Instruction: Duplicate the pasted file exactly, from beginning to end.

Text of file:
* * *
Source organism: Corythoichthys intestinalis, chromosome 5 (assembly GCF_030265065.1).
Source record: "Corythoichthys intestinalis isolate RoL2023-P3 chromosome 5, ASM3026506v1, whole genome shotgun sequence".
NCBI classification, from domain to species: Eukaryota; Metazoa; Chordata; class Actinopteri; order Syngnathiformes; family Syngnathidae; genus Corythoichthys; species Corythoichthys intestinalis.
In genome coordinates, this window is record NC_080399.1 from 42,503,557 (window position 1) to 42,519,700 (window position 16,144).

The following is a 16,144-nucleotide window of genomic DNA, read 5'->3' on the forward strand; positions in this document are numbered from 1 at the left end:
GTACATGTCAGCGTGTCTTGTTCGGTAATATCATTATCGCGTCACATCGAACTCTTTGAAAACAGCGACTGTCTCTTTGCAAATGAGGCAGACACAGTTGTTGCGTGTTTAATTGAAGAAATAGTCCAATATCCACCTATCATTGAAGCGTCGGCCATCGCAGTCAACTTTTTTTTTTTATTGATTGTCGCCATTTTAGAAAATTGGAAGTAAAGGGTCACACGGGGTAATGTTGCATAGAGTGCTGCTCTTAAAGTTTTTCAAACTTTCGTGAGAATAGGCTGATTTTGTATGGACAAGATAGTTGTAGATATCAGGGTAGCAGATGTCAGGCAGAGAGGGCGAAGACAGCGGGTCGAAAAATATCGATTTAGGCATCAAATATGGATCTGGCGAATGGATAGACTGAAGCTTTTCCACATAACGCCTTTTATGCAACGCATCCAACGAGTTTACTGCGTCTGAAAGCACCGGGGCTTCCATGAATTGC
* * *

Source organism: Corythoichthys intestinalis, chromosome 5 (assembly GCF_030265065.1).
Source record: "Corythoichthys intestinalis isolate RoL2023-P3 chromosome 5, ASM3026506v1, whole genome shotgun sequence".
NCBI classification, from domain to species: Eukaryota; Metazoa; Chordata; class Actinopteri; order Syngnathiformes; family Syngnathidae; genus Corythoichthys; species Corythoichthys intestinalis.
In genome coordinates, this window is record NC_080399.1 from 42,503,557 (window position 1) to 42,519,700 (window position 16,144).

The following is a 16,144-nucleotide window of genomic DNA, read 5'->3' on the forward strand; positions in this document are numbered from 1 at the left end:
GTACATGTCAGCGTGTCTTGTTCGGTAATATCATTATCGCGTCACATCGAACTCTTTGAAAACAGCGACTGTCTCTTTGCAAATGAGGCAGACACAGTTGTTGCGTGTTTAATTGAAGAAATAGTCCAATATCCACCTATCATTGAAGCGTCGGCCATCGCAGTCAACTTTTTTTTTTTATTGATTGTCGCCATTTTAGAAAATTGGAAGTAAAGGGTCACACGGGGTAATGTTGCATAGAGTGCTGCTCTTAAAGTTTTTCAAACTTTCGTGAGAATAGGCTGATTTTGTATGGACAAGATAGTTGTAGATATCAGGGTAGCAGATGTCAGGCAGAGAGGGCGAAGACAGCGGGTCGAAAAATATCGATTTAGGCATCAAATATGGATCTGGCGAATGGATAGACTGAAGCTTTTCCACATAACGCCTTTTATGCAACGCATCCAACGAGTTTACTGCGTCTGAAAGCACCGGGGCTTCCATGAATTGC